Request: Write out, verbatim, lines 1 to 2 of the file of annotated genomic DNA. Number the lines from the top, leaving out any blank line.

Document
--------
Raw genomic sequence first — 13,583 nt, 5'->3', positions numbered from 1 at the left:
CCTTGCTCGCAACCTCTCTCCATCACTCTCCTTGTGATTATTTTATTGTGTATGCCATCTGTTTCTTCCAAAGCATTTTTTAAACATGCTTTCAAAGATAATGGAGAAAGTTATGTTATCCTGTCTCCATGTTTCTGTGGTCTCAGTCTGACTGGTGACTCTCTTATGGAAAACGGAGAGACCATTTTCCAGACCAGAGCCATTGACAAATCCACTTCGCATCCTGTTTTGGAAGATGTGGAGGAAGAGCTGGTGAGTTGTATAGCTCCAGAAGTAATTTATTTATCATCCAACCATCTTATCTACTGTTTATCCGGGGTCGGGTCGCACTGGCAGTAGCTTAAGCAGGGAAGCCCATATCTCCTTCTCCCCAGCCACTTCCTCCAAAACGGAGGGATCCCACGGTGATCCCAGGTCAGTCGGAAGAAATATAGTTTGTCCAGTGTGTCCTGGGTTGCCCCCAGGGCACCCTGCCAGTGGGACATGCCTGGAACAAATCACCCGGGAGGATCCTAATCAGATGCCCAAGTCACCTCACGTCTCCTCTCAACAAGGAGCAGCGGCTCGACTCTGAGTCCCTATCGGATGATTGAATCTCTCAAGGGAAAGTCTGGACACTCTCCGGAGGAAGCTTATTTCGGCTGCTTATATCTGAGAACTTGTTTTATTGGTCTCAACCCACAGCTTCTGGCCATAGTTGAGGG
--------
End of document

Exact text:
Raw genomic sequence first — 13,583 nt, 5'->3', positions numbered from 1 at the left:
CCTTGCTCGCAACCTCTCTCCATCACTCTCCTTGTGATTATTTTATTGTGTATGCCATCTGTTTCTTCCAAAGCATTTTTTAAACATGCTTTCAAAGATAATGGAGAAAGTTATGTTATCCTGTCTCCATGTTTCTGTGGTCTCAGTCTGACTGGTGACTCTCTTATGGAAAACGGAGAGACCATTTTCCAGACCAGAGCCATTGACAAATCCACTTCGCATCCTGTTTTGGAAGATGTGGAGGAAGAGCTGGTGAGTTGTATAGCTCCAGAAGTAATTTATTTATCATCCAACCATCTTATCTACTGTTTATCCGGGGTCGGGTCGCACTGGCAGTAGCTTAAGCAGGGAAGCCCATATCTCCTTCTCCCCAGCCACTTCCTCCAAAACGGAGGGATCCCACGGTGATCCCAGGTCAGTCGGAAGAAATATAGTTTGTCCAGTGTGTCCTGGGTTGCCCCCAGGGCACCCTGCCAGTGGGACATGCCTGGAACAAATCACCCGGGAGGATCCTAATCAGATGCCCAAGTCACCTCACGTCTCCTCTCAACAAGGAGCAGCGGCTCGACTCTGAGTCCCTATCGGATGATTGAATCTCTCAAGGGAAAGTCTGGACACTCTCCGGAGGAAGCTTATTTCGGCTGCTTATATCTGAGAACTTGTTTTATTGGTCTCAACCCACAGCTTCTGGCCATAGTTGAGGG